By Brian Boyle
Have you ever sat down and really tried to nut out what is actually going on in deer management across Australia at present? What are the drivers behind some of the policy and management decisions being made on ‘our behalf?' With the onset of the wet season up here in the Top End I have had a bit more time to think it through from my perspective coming from working in parks and wildlife management for 20 years, game management for 10 years and the last couple of years in fisheries and aquatic resource management.
Sun Tzu, Hunting and Deer Management – Really?
One of my hobbies is collecting books on hunting, deer, wildlife and also on the martial arts I am interested in. A while back I was in a bookshop in Casuarina and they were off-loading some very nicely bound copies of The Art of War, so I picked up a copy for myself and also bought a few to give to friends. Around 2,500 years ago Sun Tzu, a Chinese military strategist, wroteThe Art of War. The book is such a classic that General Colin Powell during his term as Secretary of Defence for the United States of America believed that all American soldiers should read it.
The Art of War has been used and adapted as a philosophy system to guide people in areas such as politics, business and everyday life today. There is a classic quote in the book that I have thought about in the milieu that is Australian deer management today: ‘If you know your enemy and know yourself you need not fear a hundred battles’.
Knowing ‘The Enemy’
In the context of this, a friend who I train with in karate recently loaned me a very interesting book by Tim Low on Australian songbirds, Where Song Began. Anyone who has been following deer management and hunting in the past decade or so in Australia will recognise that Tim is a key figure in a little extreme green group that labels itself as the ‘Invasive Species Council’ (ISC).Now, Tim and the ISC have long been vociferous opponents of the recreational hunting of deer (and for feral animals too for that matter), any deer management that doesn’t involve ‘eradication’and when it existed, the Game Council of New South Wales.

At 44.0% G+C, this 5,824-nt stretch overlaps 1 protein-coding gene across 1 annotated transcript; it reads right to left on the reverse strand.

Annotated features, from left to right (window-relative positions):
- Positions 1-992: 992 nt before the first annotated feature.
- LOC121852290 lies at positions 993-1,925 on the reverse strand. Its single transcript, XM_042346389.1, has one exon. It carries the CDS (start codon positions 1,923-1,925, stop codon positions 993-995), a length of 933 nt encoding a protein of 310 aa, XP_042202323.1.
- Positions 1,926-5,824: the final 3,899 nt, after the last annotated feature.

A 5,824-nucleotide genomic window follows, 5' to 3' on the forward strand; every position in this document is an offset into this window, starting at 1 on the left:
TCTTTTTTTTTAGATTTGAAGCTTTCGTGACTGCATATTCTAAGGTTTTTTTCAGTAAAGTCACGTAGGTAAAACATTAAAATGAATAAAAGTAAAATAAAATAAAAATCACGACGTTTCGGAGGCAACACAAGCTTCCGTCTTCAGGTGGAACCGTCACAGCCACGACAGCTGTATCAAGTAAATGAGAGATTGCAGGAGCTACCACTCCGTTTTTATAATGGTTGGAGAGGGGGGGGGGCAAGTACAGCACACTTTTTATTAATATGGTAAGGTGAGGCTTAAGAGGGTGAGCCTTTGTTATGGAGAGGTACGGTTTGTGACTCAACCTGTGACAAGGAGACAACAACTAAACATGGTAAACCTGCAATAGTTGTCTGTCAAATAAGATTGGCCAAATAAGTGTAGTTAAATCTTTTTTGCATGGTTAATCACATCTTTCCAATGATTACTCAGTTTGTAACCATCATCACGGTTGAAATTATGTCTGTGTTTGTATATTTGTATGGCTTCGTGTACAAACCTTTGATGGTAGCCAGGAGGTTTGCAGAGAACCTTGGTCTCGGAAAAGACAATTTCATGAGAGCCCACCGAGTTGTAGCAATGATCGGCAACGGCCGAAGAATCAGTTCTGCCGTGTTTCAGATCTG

I can remember back in February 2006, I was in Bombala in the carpark outside the local Forests office, I was giving an ABC radio interview a couple of weeks before the first state forests were opened for R-Licence hunting. Tim was interviewed before me and it was the first of many times I was to hear the dogma and mantra that he was opposed to ‘uncontrolled shooting’ and that the only solution was government-funded programs involving ‘professional hunters’.
It seems that no matter how many reports come out or are out there, here or say in New Zealand, about the positive social, economic and environmental effects of recreational hunting, let alone the sheer number of deer and pest animals shot by ‘amateur shooters’ compared to ‘professional hunters’ (have you noticed when the antis talk about us - the recreational hunters they call us ‘shooters’ and when they talk about paid killers they call them ‘professional hunters?’), or how many properties have successful and on-going relationships with recreational hunters that negate the need for expensive ‘professional’ programs, the ISC and their ilk appear to assiduously ignore them in their quasi, pseudo-scientific reports – (which are never peer-reviewed or published in any reputable scientific journals) but which the ABC and other left-leaning media grab so gleefully and willingly as it suits their animal rights and anti-firearms agenda.